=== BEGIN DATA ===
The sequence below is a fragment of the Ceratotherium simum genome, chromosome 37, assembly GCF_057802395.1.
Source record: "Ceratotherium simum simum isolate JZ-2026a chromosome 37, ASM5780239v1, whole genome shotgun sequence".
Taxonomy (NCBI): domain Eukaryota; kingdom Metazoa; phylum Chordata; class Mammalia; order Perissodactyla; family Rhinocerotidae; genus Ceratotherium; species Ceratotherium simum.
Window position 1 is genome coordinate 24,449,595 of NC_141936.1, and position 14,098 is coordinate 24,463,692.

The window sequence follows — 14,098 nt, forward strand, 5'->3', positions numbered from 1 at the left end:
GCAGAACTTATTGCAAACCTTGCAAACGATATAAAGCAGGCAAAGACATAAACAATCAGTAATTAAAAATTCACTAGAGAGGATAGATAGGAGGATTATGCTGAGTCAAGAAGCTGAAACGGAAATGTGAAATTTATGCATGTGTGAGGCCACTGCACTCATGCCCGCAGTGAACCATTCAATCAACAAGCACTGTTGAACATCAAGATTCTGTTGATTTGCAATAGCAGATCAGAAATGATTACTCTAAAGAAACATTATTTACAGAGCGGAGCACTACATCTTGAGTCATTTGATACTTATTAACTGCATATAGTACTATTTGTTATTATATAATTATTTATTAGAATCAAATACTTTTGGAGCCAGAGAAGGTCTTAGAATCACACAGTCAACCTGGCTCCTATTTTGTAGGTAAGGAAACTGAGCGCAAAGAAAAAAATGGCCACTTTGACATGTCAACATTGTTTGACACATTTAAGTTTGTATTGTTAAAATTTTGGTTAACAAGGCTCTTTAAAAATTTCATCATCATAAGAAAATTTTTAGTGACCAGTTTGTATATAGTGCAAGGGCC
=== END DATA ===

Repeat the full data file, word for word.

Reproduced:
The sequence below is a fragment of the Ceratotherium simum genome, chromosome 37, assembly GCF_057802395.1.
Source record: "Ceratotherium simum simum isolate JZ-2026a chromosome 37, ASM5780239v1, whole genome shotgun sequence".
Taxonomy (NCBI): domain Eukaryota; kingdom Metazoa; phylum Chordata; class Mammalia; order Perissodactyla; family Rhinocerotidae; genus Ceratotherium; species Ceratotherium simum.
Window position 1 is genome coordinate 24,449,595 of NC_141936.1, and position 14,098 is coordinate 24,463,692.

The window sequence follows — 14,098 nt, forward strand, 5'->3', positions numbered from 1 at the left end:
GCAGAACTTATTGCAAACCTTGCAAACGATATAAAGCAGGCAAAGACATAAACAATCAGTAATTAAAAATTCACTAGAGAGGATAGATAGGAGGATTATGCTGAGTCAAGAAGCTGAAACGGAAATGTGAAATTTATGCATGTGTGAGGCCACTGCACTCATGCCCGCAGTGAACCATTCAATCAACAAGCACTGTTGAACATCAAGATTCTGTTGATTTGCAATAGCAGATCAGAAATGATTACTCTAAAGAAACATTATTTACAGAGCGGAGCACTACATCTTGAGTCATTTGATACTTATTAACTGCATATAGTACTATTTGTTATTATATAATTATTTATTAGAATCAAATACTTTTGGAGCCAGAGAAGGTCTTAGAATCACACAGTCAACCTGGCTCCTATTTTGTAGGTAAGGAAACTGAGCGCAAAGAAAAAAATGGCCACTTTGACATGTCAACATTGTTTGACACATTTAAGTTTGTATTGTTAAAATTTTGGTTAACAAGGCTCTTTAAAAATTTCATCATCATAAGAAAATTTTTAGTGACCAGTTTGTATATAGTGCAAGGGCC